The social context of familial child sexual abuse: the mother's perspective

Porter, Janet (1996). The social context of familial child sexual abuse: the mother's perspective PhD Thesis, Faculty of Arts, University of Queensland.

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Author Porter, Janet
Thesis Title The social context of familial child sexual abuse: the mother's perspective
School, Centre or Institute Faculty of Arts
Institution University of Queensland
Publication date 1996
Thesis type PhD Thesis
Supervisor Professor John Western
Abstract/Summary This thesis examines the experiences of mothers whose children have been sexually abused by a male adult family member. It explores the relationships between the effect of biographical and social factors on mothers' perceptions and their experiences on learning of their children's sexual abuse. It also includes interrelated aims: a)to identify implications from the research for the development and extension of qualitative research methodology, and b)to develop and extend the understanding of the mothers' role in the sexually abusive situation. The mothers' perspectives and how they experienced the phenomenon of the sexual abuse of their child are central to the study. Historically the mother has been marginal to empirically based research while central to explanations regarding the causes and responsibility for the sexually abusive situation. Increasingly as the extent of sexual abuse as a social problem has been realised, the mother's role has been seen as central in the support of her children after the disclosure. In the literature, however, the lack of empirical research relating to the mother's experiences results in adherence to general prescriptive knowledges about motherhood. The primacy of the mothers' narratives in this study is therefore emphasised. Thirty mothers participated in the study and were a self selecting sample. They were contacted through social workers, self referral through other participants, and a private agency. The study combined quantitative and qualitative approaches. Quantitative approaches allowed the collection of socio-economic, demographic data and characteristics of the sexually abusive situation. This data was used to compare findings within and between cases and between this study and others reported in the literature. The interview guide was used as a prompt sheet rather than a structure of the interview process. The interview data contained the mothers' perceptions of their life experiences and how these affected their responses and reactions to events and relationships before and after disclosure of the abuse. This study, however, differed from much of the previous research in using qualitative approaches and in encouraging mothers to discuss what was of importance to them. The focus throughout the study was on the mothers' subjective realities and how they changed over time, as they attempted to make sense of their role in the establishment and maintenance of the abusive situation. The mothers were able to report their experiences in their own way, and were able to make their own links between ideas and perceptions which were not structured by the research process. The thirty transcripts were sorted and analysed using NUD*IST, a computer software programme for manageing non numerical, unstructured data. From the mothers' narratives four regularities and processes were noted: childhood socialisation in the family of origin, courtship and marriage, relationship to the abuser, and the disclosure of the abuse. Within each of these regularities and processes, similarities and differences were identified in relation to a number of themes and sub themes as the mothers reconstructed their experiences. The study focuses on how they experienced: the disclosure process; their relationship to the abuser, the child and perception of the abuser/child relationship; and who caused and was responsible for the perpetration of the abuse. The mothers' life experiences within different family and social contexts impacted on them in various ways. All the mothers contended, however, that for the abuser to sexually abuse the child in secret required not only the manipulation of the child but also the manipulation of others in the family and social environment. The primacy given to the mothers' experiences gives an alternative perspective to the understanding of the environments and processes involved in the maintenance and establishment of the sexually abusive situation and the mothers' role. Their accounts are local, contextualised and grounded in their life experiences. Their experiences are used as a basis for a critical analysis of family systems theory. A tentative theoretical development has also been presented using concepts from chaos theory and Foucault in a heuristic way. This study has implications for workers in the areas of investigation and therapeutic intervention. The mothers' perspectives challenge views presented in the literature about the culpability or powerlessness of the mother. Their experiences of the sexually abusive environment and processes involved, give insight into the manipulative and controlling strategies of the abusers. While the findings have limited generalisability, the methodological approach, analytical processes and extension of the theoretical understanding could be applied to other areas of social science research.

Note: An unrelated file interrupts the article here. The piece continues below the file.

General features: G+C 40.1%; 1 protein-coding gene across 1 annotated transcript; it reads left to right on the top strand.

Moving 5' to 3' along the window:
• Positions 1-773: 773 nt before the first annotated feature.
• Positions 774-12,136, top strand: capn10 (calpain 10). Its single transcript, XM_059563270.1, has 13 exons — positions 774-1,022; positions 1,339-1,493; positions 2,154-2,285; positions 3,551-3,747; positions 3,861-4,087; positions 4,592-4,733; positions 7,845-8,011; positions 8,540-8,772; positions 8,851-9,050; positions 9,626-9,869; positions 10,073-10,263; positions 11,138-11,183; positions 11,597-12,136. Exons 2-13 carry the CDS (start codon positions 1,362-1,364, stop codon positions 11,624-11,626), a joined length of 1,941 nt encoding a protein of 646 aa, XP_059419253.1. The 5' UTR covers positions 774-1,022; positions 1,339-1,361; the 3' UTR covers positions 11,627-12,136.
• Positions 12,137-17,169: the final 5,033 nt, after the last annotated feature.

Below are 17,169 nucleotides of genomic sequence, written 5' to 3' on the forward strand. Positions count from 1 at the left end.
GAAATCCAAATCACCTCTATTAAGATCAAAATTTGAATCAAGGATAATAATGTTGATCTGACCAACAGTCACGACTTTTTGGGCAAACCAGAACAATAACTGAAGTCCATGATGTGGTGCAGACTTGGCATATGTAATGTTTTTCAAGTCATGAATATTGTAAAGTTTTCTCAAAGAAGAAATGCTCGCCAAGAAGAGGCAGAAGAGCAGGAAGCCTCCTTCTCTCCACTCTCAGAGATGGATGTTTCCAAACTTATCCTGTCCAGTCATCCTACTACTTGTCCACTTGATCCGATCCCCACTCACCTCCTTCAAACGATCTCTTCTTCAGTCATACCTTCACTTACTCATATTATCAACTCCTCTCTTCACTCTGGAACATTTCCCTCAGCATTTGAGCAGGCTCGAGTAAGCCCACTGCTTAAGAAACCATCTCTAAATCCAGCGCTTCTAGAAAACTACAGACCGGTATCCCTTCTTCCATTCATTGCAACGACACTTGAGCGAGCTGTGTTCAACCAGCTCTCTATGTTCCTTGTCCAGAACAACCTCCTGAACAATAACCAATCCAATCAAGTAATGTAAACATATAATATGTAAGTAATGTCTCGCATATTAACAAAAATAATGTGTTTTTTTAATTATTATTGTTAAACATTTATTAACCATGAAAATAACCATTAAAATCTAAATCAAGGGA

Keyword child sexual abuse

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Created: Fri, 21 Nov 2008, 17:16:11 EST